Although it is 2020, jails and prisons still ignore the special needs of their female inmates. For example a substantial
number of jails and prisons do not provide free menstrual products. Jail-prison administration’s view regarding menstrual products for female inmates started changing in 2017, when a U.S. Department of Justice memo required federal prisons to provide hygienic products to female inmates. This memo only covered federal women inmates.
In 2019, Virginia passed House Bill 83, which mandated that the State Board of Corrections and the director of the Department of Corrections adopt a standard procedure providing female inmates, with free feminine hygiene products.
Before this law was passed, many Virginia correctional facilities were providing inmates with very low-quality and a limited supply of pads, according to Shasheen Khurana, (Virginia Menstrual Equity Coalition). Inmates would have to request the products and were only given one or two without charge. If a woman inmate needed more, they would have to pay.
In 2017, the Coalition sent letters to 70 different Virginia jails inquiring, if they were aware of the new hygiene law and were they complying with the requirements. Only 12 jails responded; some indicated compliance, other jails were not aware of the new law, or they could not comply, because of costs. This callous attitude towards the needs of women inmates is prevalent among other states.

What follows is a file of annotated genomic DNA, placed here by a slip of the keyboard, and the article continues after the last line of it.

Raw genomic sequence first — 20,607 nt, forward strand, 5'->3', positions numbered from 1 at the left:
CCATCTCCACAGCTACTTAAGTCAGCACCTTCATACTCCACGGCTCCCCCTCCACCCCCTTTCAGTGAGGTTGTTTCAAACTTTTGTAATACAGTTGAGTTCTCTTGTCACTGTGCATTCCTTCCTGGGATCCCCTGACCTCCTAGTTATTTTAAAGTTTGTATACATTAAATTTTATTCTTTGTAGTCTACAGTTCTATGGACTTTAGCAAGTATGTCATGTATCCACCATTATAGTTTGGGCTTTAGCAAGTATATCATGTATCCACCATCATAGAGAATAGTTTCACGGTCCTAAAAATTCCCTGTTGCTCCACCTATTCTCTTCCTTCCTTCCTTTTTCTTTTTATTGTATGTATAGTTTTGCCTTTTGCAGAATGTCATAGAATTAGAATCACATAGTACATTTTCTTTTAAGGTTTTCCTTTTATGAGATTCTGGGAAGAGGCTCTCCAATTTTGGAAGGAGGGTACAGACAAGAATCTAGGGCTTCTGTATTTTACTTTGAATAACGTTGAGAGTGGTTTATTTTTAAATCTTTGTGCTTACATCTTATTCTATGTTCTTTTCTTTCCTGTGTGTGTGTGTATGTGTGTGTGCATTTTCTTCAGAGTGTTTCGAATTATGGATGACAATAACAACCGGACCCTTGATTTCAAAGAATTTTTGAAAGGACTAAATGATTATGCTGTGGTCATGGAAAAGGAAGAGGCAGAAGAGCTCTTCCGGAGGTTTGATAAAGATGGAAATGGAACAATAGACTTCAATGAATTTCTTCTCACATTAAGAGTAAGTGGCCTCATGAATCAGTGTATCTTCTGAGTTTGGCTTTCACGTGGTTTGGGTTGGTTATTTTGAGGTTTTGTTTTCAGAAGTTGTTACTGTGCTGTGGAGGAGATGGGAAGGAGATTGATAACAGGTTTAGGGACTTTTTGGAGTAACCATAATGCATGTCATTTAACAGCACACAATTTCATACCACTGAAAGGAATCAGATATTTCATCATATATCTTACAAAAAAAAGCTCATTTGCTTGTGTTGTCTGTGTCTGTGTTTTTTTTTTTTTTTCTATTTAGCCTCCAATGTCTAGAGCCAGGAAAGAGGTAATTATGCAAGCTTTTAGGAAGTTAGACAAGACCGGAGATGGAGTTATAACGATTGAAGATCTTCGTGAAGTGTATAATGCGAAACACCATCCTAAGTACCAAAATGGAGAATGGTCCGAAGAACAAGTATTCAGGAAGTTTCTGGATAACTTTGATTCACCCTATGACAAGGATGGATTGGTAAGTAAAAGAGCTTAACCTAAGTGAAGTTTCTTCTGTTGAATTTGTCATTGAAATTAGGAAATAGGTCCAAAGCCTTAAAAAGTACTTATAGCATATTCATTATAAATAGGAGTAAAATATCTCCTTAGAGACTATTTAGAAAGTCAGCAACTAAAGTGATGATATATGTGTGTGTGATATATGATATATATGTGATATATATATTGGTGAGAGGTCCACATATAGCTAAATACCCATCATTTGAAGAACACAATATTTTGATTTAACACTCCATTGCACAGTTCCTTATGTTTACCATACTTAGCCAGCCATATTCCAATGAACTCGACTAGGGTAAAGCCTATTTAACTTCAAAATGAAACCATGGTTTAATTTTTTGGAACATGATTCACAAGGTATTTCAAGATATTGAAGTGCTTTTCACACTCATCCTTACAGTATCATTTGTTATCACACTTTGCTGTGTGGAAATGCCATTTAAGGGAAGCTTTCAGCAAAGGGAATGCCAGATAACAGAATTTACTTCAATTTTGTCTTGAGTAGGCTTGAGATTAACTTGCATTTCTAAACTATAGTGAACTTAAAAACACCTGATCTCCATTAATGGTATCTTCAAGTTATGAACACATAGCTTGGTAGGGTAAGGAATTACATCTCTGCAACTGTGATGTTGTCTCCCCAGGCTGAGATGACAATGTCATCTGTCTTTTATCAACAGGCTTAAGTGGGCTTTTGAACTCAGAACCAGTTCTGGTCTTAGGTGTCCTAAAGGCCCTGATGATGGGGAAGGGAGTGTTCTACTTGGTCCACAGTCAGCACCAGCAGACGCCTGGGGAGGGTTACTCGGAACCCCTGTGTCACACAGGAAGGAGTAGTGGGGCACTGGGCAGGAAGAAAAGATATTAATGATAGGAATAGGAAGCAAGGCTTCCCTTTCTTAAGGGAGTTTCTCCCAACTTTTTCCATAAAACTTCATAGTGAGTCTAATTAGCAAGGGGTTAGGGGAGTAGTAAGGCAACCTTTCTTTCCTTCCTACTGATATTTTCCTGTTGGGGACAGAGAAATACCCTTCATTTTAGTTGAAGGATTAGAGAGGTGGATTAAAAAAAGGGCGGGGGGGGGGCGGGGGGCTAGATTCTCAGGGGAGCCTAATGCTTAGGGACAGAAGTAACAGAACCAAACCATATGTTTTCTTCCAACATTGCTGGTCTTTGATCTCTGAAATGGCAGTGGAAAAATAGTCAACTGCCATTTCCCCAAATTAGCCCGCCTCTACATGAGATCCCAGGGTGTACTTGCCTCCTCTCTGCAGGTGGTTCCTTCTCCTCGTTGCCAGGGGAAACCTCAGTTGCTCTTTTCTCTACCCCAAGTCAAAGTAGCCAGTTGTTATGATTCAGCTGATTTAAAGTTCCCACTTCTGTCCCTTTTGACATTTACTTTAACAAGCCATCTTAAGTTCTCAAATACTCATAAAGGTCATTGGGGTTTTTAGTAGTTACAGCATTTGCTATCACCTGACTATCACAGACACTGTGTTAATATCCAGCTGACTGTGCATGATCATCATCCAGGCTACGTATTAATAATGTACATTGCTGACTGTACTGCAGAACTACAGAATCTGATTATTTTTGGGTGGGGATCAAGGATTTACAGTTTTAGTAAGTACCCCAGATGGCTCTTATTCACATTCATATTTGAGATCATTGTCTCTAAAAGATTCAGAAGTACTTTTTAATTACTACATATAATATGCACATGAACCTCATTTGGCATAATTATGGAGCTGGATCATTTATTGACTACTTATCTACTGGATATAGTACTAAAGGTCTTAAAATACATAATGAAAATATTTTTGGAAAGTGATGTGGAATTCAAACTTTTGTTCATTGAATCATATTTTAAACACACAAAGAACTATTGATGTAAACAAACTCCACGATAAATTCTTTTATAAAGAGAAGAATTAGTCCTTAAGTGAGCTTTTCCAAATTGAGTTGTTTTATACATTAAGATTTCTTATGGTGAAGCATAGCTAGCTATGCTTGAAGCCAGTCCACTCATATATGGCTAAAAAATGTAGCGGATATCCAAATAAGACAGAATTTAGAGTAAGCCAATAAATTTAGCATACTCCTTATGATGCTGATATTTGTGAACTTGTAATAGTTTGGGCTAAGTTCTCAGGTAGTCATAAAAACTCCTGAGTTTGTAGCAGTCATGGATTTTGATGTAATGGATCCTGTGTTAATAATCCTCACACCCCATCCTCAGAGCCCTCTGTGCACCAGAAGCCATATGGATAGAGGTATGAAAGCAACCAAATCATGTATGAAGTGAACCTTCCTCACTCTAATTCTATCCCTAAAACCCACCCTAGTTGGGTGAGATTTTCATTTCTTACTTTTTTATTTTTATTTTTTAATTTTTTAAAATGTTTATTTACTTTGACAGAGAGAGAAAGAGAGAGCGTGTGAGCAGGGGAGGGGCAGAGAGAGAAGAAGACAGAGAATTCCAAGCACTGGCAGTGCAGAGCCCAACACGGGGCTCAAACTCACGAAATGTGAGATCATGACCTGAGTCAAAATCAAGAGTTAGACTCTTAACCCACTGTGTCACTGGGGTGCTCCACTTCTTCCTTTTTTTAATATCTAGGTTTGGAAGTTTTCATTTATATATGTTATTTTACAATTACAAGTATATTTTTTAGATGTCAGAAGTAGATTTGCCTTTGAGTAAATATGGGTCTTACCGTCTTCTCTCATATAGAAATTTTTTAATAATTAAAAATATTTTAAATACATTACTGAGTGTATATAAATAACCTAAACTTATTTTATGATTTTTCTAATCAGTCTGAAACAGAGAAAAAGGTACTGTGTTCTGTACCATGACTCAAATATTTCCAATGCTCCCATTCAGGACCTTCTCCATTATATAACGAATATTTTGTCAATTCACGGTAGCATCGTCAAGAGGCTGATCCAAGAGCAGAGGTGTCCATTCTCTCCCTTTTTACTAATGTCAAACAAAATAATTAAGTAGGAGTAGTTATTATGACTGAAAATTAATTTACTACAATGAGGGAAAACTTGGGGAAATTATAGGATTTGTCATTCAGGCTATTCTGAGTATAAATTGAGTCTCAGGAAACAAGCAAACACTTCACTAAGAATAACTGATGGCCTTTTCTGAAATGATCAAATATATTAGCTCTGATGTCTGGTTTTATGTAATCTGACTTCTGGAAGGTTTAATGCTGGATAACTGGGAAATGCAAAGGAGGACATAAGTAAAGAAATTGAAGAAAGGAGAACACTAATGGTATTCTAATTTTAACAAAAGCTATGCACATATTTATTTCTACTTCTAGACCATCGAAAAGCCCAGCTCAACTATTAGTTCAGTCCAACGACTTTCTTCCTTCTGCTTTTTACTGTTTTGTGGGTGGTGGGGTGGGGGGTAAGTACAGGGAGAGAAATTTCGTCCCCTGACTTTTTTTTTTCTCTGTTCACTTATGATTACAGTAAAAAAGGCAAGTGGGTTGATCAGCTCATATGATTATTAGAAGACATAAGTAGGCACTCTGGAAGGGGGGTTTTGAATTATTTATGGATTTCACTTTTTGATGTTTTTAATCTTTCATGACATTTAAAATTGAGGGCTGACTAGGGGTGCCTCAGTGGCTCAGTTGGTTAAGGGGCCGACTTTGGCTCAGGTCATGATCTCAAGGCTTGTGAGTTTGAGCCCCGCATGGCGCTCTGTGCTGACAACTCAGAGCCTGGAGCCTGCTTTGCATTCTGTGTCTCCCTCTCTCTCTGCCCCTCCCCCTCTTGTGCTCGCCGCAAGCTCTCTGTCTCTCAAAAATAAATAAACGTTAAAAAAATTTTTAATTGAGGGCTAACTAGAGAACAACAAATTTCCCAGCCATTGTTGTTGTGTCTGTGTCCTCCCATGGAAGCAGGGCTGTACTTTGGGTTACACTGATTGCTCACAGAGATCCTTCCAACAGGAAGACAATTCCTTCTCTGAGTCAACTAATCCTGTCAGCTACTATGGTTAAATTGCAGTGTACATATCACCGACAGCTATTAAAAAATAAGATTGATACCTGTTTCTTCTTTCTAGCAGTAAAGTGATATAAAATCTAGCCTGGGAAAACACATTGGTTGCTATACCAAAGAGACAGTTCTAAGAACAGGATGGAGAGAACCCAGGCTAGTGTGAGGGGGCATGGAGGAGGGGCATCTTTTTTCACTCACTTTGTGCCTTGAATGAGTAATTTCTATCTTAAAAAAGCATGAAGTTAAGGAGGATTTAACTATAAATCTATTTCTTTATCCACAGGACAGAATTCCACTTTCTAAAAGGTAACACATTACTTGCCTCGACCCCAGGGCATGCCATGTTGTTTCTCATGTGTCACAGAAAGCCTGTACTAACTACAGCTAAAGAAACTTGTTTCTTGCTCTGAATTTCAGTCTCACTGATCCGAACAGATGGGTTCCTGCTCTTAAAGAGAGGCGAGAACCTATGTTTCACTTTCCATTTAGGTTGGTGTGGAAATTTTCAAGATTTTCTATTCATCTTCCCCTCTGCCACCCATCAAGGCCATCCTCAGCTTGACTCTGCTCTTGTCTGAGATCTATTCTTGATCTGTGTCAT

According to the Washington Post, in 2018, incarcerated women in Maryland were supposed to receive free sanitary products, but state officials learned they were not provided and some facilities were still charging women inmates for hygiene items.
This misogynistic attitude toward women inmates is shown by some state’s policies toward pregnant inmates. During the last fifteen years, only twenty one states have enacted regulations restricting shackling, during labor and post-delivery recuperation. The American Medical Association in a 2010 resolution called the practice of shackling pregnant inmates unsafe, medically dangerous, and “barbaric.” Many physicians and nurses assert that shackling pregnant inmates during any stage of the pregnancy is damaging to the pregnant mothers and their babies.
It is time to end ignorant, inhumane, treatment against female inmates.